Laser sintering system manufacturer EOS, in collaboration with aerospace company EADS Innovation Works (IW), has started work on a study to understand the potential of the direct metal laser-sintering (DMLS) process to generate energy and raw material savings.
The two entities decided to carry out a collaborative environmental study after comparing the results of two previous studies. The first, conducted by EADS IW, showed that energy consumption during the use-phase of aircraft components produced using DMLS dropped significantly. That’s because the net-shape structures produced via DMLS often weigh less than the parts they replace, thus reducing fuel consumption and C02 emissions, the company says. Meanwhile, a parallel study conducted by EOS, which involved a product carbon footprint (PCF) calculation of one kilogram of sintered material, supported this research. It showed that the greatest impact on reducing CO2 emissions and energy consumption is found during the use-phase of laser-sintered components. The research also showed other savings resulting from the processes’ use of relatively few raw materials.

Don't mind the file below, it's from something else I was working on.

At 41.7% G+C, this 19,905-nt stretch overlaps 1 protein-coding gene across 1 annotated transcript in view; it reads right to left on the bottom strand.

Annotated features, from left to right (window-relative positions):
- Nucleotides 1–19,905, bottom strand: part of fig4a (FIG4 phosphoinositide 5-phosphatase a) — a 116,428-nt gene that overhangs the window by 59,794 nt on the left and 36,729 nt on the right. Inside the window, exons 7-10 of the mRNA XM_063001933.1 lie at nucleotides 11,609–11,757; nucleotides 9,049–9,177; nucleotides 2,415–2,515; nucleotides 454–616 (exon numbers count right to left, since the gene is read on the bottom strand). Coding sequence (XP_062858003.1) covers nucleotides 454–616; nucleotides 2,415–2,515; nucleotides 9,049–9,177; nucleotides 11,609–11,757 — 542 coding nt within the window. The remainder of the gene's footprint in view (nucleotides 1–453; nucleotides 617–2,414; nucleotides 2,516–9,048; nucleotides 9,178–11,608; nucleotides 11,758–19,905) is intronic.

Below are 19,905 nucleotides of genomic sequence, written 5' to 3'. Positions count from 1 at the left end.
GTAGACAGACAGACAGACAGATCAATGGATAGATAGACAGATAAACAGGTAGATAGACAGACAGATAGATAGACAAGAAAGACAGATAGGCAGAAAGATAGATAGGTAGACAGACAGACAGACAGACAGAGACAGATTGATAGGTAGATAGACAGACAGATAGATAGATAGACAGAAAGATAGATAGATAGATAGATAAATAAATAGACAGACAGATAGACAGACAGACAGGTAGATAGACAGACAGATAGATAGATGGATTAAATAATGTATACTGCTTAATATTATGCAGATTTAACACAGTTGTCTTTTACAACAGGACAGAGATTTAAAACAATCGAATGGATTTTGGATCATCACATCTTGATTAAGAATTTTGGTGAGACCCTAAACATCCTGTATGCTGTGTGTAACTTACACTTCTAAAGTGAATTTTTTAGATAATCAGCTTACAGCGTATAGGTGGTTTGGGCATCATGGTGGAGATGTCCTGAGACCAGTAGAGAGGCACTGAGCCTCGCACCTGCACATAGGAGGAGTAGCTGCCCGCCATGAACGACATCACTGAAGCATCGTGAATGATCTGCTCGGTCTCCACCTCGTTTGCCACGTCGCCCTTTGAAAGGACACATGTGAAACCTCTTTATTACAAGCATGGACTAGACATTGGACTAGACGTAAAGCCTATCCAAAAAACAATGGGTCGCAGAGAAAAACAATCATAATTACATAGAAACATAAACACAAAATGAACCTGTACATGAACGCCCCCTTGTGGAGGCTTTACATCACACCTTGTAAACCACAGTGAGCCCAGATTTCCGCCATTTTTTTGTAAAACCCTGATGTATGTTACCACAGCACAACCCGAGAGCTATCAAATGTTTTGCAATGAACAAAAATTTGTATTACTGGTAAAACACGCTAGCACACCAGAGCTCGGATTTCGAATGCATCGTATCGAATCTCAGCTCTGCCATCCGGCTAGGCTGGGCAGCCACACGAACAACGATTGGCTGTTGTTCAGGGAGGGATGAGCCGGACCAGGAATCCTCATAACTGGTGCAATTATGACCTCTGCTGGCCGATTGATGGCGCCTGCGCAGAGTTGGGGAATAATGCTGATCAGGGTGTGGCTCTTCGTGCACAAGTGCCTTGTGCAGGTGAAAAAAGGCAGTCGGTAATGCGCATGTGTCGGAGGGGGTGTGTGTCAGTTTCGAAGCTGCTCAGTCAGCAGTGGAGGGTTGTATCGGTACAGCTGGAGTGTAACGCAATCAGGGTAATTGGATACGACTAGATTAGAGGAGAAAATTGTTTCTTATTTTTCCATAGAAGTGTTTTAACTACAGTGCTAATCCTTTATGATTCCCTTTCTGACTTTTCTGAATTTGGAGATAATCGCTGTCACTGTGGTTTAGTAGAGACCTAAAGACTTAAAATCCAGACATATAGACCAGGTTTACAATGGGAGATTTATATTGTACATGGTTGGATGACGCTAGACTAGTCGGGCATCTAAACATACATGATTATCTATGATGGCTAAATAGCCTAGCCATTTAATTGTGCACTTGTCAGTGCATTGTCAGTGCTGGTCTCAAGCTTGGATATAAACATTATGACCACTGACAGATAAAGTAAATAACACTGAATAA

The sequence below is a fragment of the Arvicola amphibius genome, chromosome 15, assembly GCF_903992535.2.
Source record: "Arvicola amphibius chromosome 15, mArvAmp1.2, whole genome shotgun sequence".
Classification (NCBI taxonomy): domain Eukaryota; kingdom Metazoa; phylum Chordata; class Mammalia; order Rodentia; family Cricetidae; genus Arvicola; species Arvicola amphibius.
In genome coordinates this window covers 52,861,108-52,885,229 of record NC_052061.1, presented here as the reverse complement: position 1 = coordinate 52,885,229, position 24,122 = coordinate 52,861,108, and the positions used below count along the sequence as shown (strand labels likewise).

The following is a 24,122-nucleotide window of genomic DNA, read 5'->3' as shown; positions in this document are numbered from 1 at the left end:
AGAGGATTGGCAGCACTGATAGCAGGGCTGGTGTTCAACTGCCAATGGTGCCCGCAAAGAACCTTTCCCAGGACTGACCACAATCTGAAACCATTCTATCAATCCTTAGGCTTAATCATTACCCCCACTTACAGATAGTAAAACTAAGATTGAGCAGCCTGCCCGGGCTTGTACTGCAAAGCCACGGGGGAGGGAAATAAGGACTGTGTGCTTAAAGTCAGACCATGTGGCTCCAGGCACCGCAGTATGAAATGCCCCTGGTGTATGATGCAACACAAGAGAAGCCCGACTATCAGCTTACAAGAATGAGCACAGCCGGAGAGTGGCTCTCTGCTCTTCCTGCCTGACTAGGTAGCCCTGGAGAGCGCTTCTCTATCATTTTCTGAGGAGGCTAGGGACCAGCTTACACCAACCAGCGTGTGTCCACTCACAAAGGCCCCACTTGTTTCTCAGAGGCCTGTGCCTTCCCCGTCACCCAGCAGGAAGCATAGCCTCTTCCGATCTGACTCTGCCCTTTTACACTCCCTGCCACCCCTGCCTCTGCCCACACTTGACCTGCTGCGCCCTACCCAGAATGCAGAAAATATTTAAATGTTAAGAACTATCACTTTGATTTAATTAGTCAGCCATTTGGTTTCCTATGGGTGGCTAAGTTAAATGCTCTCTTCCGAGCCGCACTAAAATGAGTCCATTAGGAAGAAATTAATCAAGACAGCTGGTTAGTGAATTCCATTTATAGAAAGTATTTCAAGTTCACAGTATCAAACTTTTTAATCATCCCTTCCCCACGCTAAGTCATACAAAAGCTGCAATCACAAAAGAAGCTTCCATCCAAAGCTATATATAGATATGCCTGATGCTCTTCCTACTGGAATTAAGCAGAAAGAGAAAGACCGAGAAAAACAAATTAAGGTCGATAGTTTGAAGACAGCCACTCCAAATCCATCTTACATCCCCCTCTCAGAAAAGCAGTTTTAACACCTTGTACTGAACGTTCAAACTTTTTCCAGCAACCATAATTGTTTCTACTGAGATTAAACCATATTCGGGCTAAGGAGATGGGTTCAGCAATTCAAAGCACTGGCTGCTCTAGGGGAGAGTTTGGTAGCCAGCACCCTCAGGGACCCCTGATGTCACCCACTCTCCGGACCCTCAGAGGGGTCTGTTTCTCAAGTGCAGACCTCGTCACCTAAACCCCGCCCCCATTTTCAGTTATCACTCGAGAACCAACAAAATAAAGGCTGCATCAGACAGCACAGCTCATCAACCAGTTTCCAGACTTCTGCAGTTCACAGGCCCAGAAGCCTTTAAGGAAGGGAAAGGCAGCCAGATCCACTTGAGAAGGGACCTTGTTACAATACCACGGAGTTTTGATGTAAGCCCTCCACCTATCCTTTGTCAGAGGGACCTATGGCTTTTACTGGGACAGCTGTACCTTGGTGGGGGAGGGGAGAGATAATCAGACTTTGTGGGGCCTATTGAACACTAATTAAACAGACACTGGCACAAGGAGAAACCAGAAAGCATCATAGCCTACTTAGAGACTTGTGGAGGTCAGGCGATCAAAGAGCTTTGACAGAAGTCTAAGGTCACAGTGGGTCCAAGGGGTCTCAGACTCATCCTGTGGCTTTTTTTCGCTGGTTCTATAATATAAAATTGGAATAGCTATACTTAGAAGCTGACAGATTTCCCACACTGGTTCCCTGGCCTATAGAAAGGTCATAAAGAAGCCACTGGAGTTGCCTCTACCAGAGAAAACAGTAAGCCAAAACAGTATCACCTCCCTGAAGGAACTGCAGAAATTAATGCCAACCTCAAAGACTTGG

The companies will complete a full lifecycle assessment (LCA) covering energy consumption, material use, CO2 emissions and use of hazardous material to benchmark an optimized design for use with EOS’ new EOSINT M 280 metal system platform. Results are expected to show improvements in sustainable performance in not only the component, but also the manufacturing process.